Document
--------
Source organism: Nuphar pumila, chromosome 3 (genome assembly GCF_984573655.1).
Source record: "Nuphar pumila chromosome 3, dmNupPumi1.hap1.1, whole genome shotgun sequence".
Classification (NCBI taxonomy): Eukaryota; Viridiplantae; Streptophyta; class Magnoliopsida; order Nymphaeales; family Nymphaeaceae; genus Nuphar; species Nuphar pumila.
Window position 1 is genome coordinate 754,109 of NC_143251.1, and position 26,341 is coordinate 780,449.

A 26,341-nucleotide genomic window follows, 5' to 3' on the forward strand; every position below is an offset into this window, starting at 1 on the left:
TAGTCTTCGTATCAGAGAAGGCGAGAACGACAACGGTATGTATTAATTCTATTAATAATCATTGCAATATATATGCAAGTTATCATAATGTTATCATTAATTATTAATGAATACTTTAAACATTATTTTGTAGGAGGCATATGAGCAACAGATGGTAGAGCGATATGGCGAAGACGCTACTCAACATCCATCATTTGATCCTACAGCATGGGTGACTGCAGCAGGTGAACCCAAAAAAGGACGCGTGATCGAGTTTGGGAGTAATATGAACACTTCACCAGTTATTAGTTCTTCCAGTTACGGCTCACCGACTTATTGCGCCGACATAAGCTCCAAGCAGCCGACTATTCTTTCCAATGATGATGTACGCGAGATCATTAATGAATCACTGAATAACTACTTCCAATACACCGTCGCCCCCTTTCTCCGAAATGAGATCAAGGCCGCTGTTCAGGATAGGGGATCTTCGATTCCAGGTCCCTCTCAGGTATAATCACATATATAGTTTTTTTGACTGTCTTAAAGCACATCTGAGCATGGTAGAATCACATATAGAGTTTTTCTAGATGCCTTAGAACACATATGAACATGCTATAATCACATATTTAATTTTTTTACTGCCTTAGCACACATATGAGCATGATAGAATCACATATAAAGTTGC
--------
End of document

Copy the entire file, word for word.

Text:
Source organism: Nuphar pumila, chromosome 3 (genome assembly GCF_984573655.1).
Source record: "Nuphar pumila chromosome 3, dmNupPumi1.hap1.1, whole genome shotgun sequence".
Classification (NCBI taxonomy): Eukaryota; Viridiplantae; Streptophyta; class Magnoliopsida; order Nymphaeales; family Nymphaeaceae; genus Nuphar; species Nuphar pumila.
Window position 1 is genome coordinate 754,109 of NC_143251.1, and position 26,341 is coordinate 780,449.

A 26,341-nucleotide genomic window follows, 5' to 3' on the forward strand; every position below is an offset into this window, starting at 1 on the left:
TAGTCTTCGTATCAGAGAAGGCGAGAACGACAACGGTATGTATTAATTCTATTAATAATCATTGCAATATATATGCAAGTTATCATAATGTTATCATTAATTATTAATGAATACTTTAAACATTATTTTGTAGGAGGCATATGAGCAACAGATGGTAGAGCGATATGGCGAAGACGCTACTCAACATCCATCATTTGATCCTACAGCATGGGTGACTGCAGCAGGTGAACCCAAAAAAGGACGCGTGATCGAGTTTGGGAGTAATATGAACACTTCACCAGTTATTAGTTCTTCCAGTTACGGCTCACCGACTTATTGCGCCGACATAAGCTCCAAGCAGCCGACTATTCTTTCCAATGATGATGTACGCGAGATCATTAATGAATCACTGAATAACTACTTCCAATACACCGTCGCCCCCTTTCTCCGAAATGAGATCAAGGCCGCTGTTCAGGATAGGGGATCTTCGATTCCAGGTCCCTCTCAGGTATAATCACATATATAGTTTTTTTGACTGTCTTAAAGCACATCTGAGCATGGTAGAATCACATATAGAGTTTTTCTAGATGCCTTAGAACACATATGAACATGCTATAATCACATATTTAATTTTTTTACTGCCTTAGCACACATATGAGCATGATAGAATCACATATAAAGTTGC